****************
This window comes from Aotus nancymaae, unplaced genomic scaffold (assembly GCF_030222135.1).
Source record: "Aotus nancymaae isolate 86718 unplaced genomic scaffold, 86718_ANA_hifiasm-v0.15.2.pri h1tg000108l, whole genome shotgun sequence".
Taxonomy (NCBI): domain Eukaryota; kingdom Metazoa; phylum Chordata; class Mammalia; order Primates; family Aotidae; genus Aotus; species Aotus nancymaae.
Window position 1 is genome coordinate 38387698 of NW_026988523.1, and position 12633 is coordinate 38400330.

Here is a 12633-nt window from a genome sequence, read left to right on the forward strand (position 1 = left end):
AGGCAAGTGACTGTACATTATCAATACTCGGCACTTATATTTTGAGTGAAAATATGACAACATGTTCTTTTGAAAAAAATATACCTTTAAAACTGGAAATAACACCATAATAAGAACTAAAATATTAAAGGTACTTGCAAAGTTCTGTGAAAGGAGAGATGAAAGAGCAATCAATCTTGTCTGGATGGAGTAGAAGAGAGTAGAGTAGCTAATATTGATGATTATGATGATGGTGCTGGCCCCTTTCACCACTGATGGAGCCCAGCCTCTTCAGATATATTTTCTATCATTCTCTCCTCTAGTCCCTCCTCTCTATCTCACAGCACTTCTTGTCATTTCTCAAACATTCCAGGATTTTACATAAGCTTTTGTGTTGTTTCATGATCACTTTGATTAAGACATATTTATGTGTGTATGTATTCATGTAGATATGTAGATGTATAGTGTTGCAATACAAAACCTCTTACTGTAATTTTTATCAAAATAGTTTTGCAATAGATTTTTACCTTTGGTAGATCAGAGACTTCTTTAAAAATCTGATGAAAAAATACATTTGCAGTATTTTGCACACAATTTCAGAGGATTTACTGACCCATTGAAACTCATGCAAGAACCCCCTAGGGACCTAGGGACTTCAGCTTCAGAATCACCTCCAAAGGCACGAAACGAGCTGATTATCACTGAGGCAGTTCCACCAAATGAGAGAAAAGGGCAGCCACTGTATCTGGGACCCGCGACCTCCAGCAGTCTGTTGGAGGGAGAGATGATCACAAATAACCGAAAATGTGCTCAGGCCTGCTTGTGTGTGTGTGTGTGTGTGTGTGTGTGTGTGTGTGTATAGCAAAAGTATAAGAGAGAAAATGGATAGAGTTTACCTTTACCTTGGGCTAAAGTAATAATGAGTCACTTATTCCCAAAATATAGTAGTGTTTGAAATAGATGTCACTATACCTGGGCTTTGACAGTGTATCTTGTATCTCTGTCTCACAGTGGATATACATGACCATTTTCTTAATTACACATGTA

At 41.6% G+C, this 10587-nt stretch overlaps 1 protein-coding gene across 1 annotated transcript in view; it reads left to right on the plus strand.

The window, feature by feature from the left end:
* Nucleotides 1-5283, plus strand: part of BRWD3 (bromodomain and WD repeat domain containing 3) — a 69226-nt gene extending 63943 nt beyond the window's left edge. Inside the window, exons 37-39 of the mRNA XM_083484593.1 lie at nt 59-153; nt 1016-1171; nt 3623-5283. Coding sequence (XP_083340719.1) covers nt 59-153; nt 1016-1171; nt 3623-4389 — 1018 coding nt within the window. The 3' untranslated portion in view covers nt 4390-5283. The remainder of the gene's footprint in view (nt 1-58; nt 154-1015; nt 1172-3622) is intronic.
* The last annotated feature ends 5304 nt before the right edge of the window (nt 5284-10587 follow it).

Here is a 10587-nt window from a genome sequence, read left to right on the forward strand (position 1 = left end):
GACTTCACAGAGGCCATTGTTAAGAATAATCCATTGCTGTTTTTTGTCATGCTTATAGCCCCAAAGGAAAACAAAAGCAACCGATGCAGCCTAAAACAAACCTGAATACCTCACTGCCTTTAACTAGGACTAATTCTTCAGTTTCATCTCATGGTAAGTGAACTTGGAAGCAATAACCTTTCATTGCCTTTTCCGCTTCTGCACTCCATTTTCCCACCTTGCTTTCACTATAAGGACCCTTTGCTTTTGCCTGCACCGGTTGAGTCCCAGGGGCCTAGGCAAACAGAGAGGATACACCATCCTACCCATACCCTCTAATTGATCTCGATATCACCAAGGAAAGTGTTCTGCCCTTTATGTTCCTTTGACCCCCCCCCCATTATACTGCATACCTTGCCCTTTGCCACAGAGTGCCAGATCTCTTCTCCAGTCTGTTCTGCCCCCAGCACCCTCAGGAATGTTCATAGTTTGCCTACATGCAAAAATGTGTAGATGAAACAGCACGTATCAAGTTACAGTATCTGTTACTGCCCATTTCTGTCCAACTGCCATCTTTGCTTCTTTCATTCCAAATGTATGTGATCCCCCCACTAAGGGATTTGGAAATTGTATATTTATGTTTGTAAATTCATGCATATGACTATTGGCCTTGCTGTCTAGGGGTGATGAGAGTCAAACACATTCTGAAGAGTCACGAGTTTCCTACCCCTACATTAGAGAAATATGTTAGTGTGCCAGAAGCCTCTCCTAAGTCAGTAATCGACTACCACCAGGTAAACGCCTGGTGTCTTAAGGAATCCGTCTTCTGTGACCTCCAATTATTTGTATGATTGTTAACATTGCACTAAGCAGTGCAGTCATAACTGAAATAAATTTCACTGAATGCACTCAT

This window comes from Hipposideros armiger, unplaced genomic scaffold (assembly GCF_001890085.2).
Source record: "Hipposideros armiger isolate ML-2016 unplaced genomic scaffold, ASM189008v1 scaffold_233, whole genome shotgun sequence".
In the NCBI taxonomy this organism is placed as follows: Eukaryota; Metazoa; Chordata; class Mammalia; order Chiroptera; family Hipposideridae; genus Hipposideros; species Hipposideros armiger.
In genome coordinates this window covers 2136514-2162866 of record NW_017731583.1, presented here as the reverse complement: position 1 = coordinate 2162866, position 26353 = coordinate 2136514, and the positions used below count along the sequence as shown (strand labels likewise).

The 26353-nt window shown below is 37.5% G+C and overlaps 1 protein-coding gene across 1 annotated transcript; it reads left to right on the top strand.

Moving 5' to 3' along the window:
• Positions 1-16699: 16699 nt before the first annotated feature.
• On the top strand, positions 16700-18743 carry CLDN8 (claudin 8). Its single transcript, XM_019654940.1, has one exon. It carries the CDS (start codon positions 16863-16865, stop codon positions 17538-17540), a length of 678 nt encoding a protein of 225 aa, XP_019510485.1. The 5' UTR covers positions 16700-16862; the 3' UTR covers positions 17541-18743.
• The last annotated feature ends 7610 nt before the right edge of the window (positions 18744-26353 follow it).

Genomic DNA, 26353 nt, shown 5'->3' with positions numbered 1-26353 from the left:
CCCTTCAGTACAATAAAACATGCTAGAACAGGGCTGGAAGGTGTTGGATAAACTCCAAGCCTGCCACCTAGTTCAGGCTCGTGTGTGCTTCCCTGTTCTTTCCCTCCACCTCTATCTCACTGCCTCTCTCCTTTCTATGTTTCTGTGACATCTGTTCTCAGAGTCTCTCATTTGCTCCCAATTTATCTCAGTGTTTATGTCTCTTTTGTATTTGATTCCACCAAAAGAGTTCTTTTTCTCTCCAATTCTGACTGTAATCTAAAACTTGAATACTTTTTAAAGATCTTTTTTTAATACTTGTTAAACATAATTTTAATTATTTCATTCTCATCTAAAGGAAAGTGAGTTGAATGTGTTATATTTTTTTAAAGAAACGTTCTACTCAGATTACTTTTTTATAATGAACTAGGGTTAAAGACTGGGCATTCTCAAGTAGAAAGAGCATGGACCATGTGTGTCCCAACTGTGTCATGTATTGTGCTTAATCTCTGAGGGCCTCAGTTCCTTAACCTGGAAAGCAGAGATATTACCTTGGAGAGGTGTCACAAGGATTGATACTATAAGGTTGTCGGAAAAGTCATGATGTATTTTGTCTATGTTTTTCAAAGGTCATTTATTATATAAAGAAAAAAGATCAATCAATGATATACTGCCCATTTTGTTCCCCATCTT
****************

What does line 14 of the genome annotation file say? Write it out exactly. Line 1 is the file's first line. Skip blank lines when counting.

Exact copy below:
Source record: "Hipposideros armiger isolate ML-2016 unplaced genomic scaffold, ASM189008v1 scaffold_233, whole genome shotgun sequence".